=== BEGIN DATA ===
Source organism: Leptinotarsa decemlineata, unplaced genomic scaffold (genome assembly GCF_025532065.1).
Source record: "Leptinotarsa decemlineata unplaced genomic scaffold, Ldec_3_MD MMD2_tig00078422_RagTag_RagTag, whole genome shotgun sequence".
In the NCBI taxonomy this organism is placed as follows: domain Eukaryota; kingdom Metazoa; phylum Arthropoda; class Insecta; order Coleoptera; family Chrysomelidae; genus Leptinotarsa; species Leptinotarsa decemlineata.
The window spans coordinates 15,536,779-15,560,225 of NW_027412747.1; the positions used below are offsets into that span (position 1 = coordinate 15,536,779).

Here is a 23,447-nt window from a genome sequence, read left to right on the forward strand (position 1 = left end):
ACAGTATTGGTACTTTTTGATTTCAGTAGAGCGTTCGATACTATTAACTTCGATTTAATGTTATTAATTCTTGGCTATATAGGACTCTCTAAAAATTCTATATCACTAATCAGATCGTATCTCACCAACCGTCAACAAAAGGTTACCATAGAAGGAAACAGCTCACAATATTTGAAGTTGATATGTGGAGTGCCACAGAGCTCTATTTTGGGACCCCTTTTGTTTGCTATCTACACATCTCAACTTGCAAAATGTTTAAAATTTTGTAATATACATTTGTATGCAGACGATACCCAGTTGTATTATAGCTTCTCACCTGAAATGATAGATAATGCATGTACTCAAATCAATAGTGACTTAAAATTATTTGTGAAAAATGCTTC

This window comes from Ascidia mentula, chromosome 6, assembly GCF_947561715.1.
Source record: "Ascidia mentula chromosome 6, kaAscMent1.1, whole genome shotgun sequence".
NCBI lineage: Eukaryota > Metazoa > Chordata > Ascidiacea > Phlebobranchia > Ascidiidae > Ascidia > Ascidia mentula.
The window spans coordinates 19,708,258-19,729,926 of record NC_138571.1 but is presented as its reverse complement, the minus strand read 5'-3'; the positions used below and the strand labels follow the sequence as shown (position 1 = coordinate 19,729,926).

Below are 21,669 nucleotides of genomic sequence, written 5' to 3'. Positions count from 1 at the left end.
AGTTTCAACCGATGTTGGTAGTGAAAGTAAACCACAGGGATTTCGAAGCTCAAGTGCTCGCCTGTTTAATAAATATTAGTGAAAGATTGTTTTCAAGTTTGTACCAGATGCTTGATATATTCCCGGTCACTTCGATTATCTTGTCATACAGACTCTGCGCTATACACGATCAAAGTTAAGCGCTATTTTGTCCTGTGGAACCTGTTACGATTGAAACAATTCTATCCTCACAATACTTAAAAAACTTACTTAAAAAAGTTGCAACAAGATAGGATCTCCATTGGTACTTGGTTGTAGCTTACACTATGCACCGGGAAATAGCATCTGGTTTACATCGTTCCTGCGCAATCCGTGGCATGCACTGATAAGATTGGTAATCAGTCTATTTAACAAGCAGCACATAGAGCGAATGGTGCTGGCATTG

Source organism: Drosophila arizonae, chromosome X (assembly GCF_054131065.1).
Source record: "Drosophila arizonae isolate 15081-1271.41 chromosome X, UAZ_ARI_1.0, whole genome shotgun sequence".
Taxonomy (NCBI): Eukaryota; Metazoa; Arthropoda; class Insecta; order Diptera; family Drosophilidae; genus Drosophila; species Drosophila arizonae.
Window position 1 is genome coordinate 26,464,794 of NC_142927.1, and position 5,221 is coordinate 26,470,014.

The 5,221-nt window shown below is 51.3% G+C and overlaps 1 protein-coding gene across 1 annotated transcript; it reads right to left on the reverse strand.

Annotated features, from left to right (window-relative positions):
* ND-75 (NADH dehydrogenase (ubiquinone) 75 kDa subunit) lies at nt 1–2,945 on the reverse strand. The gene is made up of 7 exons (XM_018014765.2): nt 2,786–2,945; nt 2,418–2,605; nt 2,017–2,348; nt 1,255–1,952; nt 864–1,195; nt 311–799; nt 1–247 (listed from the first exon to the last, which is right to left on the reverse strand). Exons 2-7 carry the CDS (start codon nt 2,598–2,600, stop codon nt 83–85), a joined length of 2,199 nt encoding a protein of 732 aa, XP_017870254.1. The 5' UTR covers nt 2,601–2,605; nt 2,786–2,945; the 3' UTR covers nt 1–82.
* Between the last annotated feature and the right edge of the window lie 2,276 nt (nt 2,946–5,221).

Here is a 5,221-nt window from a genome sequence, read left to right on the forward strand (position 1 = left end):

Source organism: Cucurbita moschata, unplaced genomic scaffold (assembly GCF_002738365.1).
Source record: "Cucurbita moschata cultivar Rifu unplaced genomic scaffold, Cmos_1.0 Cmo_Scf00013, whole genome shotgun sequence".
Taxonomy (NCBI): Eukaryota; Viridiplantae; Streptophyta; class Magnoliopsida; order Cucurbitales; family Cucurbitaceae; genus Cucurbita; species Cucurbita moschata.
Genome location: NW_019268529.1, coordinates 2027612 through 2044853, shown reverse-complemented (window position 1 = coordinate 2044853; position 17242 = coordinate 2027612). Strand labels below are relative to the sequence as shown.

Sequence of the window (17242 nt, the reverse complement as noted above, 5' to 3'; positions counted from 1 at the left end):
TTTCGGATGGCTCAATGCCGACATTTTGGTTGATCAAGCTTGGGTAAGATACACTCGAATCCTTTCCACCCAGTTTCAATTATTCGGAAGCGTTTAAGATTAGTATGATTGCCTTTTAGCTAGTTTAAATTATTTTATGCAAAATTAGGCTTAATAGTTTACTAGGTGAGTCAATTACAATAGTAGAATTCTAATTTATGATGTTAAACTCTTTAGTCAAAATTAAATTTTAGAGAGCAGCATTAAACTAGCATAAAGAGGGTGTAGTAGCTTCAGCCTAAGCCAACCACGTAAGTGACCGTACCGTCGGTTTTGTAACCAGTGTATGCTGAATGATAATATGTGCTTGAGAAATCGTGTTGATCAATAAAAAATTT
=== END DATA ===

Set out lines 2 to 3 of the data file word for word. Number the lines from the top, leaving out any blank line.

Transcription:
Source record: "Leptinotarsa decemlineata unplaced genomic scaffold, Ldec_3_MD MMD2_tig00078422_RagTag_RagTag, whole genome shotgun sequence".
In the NCBI taxonomy this organism is placed as follows: domain Eukaryota; kingdom Metazoa; phylum Arthropoda; class Insecta; order Coleoptera; family Chrysomelidae; genus Leptinotarsa; species Leptinotarsa decemlineata.